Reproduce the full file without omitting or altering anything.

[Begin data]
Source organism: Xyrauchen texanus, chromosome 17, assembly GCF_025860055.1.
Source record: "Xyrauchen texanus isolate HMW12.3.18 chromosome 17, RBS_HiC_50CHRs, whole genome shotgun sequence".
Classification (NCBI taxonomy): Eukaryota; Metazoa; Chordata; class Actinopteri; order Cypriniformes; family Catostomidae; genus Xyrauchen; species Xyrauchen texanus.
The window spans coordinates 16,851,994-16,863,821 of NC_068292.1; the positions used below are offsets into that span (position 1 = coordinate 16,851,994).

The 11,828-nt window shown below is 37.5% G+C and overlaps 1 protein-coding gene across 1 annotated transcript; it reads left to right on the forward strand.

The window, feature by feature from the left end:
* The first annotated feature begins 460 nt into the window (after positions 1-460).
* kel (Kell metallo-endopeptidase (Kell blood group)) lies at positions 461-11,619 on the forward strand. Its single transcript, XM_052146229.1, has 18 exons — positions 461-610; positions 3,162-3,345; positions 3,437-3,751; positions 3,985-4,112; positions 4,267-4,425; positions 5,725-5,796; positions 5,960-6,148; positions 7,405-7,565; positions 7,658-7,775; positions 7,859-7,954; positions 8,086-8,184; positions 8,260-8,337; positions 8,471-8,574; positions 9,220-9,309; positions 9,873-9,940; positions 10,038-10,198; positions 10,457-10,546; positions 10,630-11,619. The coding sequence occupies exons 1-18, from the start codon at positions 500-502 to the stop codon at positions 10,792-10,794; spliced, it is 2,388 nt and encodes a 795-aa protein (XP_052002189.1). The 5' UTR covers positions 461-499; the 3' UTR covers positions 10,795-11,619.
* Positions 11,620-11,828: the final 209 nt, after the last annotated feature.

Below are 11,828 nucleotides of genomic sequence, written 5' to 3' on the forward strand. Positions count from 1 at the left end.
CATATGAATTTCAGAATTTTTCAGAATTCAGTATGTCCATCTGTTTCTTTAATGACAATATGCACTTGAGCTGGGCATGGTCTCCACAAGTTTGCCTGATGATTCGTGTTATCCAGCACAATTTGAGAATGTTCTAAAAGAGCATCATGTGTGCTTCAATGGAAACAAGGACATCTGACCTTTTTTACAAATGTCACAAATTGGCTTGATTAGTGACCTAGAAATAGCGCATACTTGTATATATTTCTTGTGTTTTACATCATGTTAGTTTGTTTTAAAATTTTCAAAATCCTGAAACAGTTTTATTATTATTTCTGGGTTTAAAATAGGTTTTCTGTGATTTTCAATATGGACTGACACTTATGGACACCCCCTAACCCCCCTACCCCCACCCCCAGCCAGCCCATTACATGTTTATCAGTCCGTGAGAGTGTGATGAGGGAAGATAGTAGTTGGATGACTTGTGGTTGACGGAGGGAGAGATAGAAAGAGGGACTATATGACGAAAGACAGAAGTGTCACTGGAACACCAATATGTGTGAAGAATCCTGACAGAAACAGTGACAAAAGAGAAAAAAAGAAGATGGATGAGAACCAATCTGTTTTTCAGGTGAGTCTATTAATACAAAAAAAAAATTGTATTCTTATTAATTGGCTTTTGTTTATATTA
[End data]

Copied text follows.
Source organism: Xyrauchen texanus, chromosome 17, assembly GCF_025860055.1.
Source record: "Xyrauchen texanus isolate HMW12.3.18 chromosome 17, RBS_HiC_50CHRs, whole genome shotgun sequence".
Classification (NCBI taxonomy): Eukaryota; Metazoa; Chordata; class Actinopteri; order Cypriniformes; family Catostomidae; genus Xyrauchen; species Xyrauchen texanus.
The window spans coordinates 16,851,994-16,863,821 of NC_068292.1; the positions used below are offsets into that span (position 1 = coordinate 16,851,994).

The 11,828-nt window shown below is 37.5% G+C and overlaps 1 protein-coding gene across 1 annotated transcript; it reads left to right on the forward strand.

The window, feature by feature from the left end:
* The first annotated feature begins 460 nt into the window (after positions 1-460).
* kel (Kell metallo-endopeptidase (Kell blood group)) lies at positions 461-11,619 on the forward strand. Its single transcript, XM_052146229.1, has 18 exons — positions 461-610; positions 3,162-3,345; positions 3,437-3,751; positions 3,985-4,112; positions 4,267-4,425; positions 5,725-5,796; positions 5,960-6,148; positions 7,405-7,565; positions 7,658-7,775; positions 7,859-7,954; positions 8,086-8,184; positions 8,260-8,337; positions 8,471-8,574; positions 9,220-9,309; positions 9,873-9,940; positions 10,038-10,198; positions 10,457-10,546; positions 10,630-11,619. The coding sequence occupies exons 1-18, from the start codon at positions 500-502 to the stop codon at positions 10,792-10,794; spliced, it is 2,388 nt and encodes a 795-aa protein (XP_052002189.1). The 5' UTR covers positions 461-499; the 3' UTR covers positions 10,795-11,619.
* Positions 11,620-11,828: the final 209 nt, after the last annotated feature.

Below are 11,828 nucleotides of genomic sequence, written 5' to 3' on the forward strand. Positions count from 1 at the left end.
CATATGAATTTCAGAATTTTTCAGAATTCAGTATGTCCATCTGTTTCTTTAATGACAATATGCACTTGAGCTGGGCATGGTCTCCACAAGTTTGCCTGATGATTCGTGTTATCCAGCACAATTTGAGAATGTTCTAAAAGAGCATCATGTGTGCTTCAATGGAAACAAGGACATCTGACCTTTTTTACAAATGTCACAAATTGGCTTGATTAGTGACCTAGAAATAGCGCATACTTGTATATATTTCTTGTGTTTTACATCATGTTAGTTTGTTTTAAAATTTTCAAAATCCTGAAACAGTTTTATTATTATTTCTGGGTTTAAAATAGGTTTTCTGTGATTTTCAATATGGACTGACACTTATGGACACCCCCTAACCCCCCTACCCCCACCCCCAGCCAGCCCATTACATGTTTATCAGTCCGTGAGAGTGTGATGAGGGAAGATAGTAGTTGGATGACTTGTGGTTGACGGAGGGAGAGATAGAAAGAGGGACTATATGACGAAAGACAGAAGTGTCACTGGAACACCAATATGTGTGAAGAATCCTGACAGAAACAGTGACAAAAGAGAAAAAAAGAAGATGGATGAGAACCAATCTGTTTTTCAGGTGAGTCTATTAATACAAAAAAAAAATTGTATTCTTATTAATTGGCTTTTGTTTATATTA